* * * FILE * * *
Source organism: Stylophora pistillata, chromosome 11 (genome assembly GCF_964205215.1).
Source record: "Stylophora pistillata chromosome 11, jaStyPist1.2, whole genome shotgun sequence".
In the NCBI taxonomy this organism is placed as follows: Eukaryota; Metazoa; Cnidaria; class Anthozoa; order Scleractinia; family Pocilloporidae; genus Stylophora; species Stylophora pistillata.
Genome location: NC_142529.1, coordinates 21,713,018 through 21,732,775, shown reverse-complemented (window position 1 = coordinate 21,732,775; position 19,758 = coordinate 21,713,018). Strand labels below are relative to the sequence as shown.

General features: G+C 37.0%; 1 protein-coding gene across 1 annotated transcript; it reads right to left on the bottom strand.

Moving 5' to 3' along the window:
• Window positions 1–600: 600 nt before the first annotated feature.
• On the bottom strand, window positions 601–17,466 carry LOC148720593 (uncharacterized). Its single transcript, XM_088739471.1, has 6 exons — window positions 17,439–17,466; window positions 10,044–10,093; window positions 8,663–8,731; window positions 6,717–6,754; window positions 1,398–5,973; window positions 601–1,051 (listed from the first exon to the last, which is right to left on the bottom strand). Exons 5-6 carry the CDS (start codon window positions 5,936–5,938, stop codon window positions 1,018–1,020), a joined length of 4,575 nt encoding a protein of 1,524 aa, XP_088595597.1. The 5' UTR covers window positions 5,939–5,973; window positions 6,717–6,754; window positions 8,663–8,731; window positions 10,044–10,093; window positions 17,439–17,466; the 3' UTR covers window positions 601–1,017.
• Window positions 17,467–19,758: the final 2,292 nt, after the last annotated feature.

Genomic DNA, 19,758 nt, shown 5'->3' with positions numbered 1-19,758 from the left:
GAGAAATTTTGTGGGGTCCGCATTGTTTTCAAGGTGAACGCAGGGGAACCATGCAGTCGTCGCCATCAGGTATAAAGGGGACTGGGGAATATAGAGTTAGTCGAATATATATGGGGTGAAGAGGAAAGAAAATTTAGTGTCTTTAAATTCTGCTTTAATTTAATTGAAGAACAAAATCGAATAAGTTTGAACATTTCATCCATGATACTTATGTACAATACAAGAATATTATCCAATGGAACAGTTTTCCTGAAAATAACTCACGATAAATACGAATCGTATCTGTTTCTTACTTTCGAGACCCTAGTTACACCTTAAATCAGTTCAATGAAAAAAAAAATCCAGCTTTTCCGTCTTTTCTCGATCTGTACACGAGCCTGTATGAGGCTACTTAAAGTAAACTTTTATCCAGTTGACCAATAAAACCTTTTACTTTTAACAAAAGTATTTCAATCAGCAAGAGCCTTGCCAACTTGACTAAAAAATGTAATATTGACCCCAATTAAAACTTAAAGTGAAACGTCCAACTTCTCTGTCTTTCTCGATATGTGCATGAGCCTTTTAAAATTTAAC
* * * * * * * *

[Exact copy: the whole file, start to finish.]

Source organism: Stylophora pistillata, chromosome 11 (genome assembly GCF_964205215.1).
Source record: "Stylophora pistillata chromosome 11, jaStyPist1.2, whole genome shotgun sequence".
In the NCBI taxonomy this organism is placed as follows: Eukaryota; Metazoa; Cnidaria; class Anthozoa; order Scleractinia; family Pocilloporidae; genus Stylophora; species Stylophora pistillata.
Genome location: NC_142529.1, coordinates 21,713,018 through 21,732,775, shown reverse-complemented (window position 1 = coordinate 21,732,775; position 19,758 = coordinate 21,713,018). Strand labels below are relative to the sequence as shown.

General features: G+C 37.0%; 1 protein-coding gene across 1 annotated transcript; it reads right to left on the bottom strand.

Moving 5' to 3' along the window:
• Window positions 1–600: 600 nt before the first annotated feature.
• On the bottom strand, window positions 601–17,466 carry LOC148720593 (uncharacterized). Its single transcript, XM_088739471.1, has 6 exons — window positions 17,439–17,466; window positions 10,044–10,093; window positions 8,663–8,731; window positions 6,717–6,754; window positions 1,398–5,973; window positions 601–1,051 (listed from the first exon to the last, which is right to left on the bottom strand). Exons 5-6 carry the CDS (start codon window positions 5,936–5,938, stop codon window positions 1,018–1,020), a joined length of 4,575 nt encoding a protein of 1,524 aa, XP_088595597.1. The 5' UTR covers window positions 5,939–5,973; window positions 6,717–6,754; window positions 8,663–8,731; window positions 10,044–10,093; window positions 17,439–17,466; the 3' UTR covers window positions 601–1,017.
• Window positions 17,467–19,758: the final 2,292 nt, after the last annotated feature.

Genomic DNA, 19,758 nt, shown 5'->3' with positions numbered 1-19,758 from the left:
GAGAAATTTTGTGGGGTCCGCATTGTTTTCAAGGTGAACGCAGGGGAACCATGCAGTCGTCGCCATCAGGTATAAAGGGGACTGGGGAATATAGAGTTAGTCGAATATATATGGGGTGAAGAGGAAAGAAAATTTAGTGTCTTTAAATTCTGCTTTAATTTAATTGAAGAACAAAATCGAATAAGTTTGAACATTTCATCCATGATACTTATGTACAATACAAGAATATTATCCAATGGAACAGTTTTCCTGAAAATAACTCACGATAAATACGAATCGTATCTGTTTCTTACTTTCGAGACCCTAGTTACACCTTAAATCAGTTCAATGAAAAAAAAAATCCAGCTTTTCCGTCTTTTCTCGATCTGTACACGAGCCTGTATGAGGCTACTTAAAGTAAACTTTTATCCAGTTGACCAATAAAACCTTTTACTTTTAACAAAAGTATTTCAATCAGCAAGAGCCTTGCCAACTTGACTAAAAAATGTAATATTGACCCCAATTAAAACTTAAAGTGAAACGTCCAACTTCTCTGTCTTTCTCGATATGTGCATGAGCCTTTTAAAATTTAAC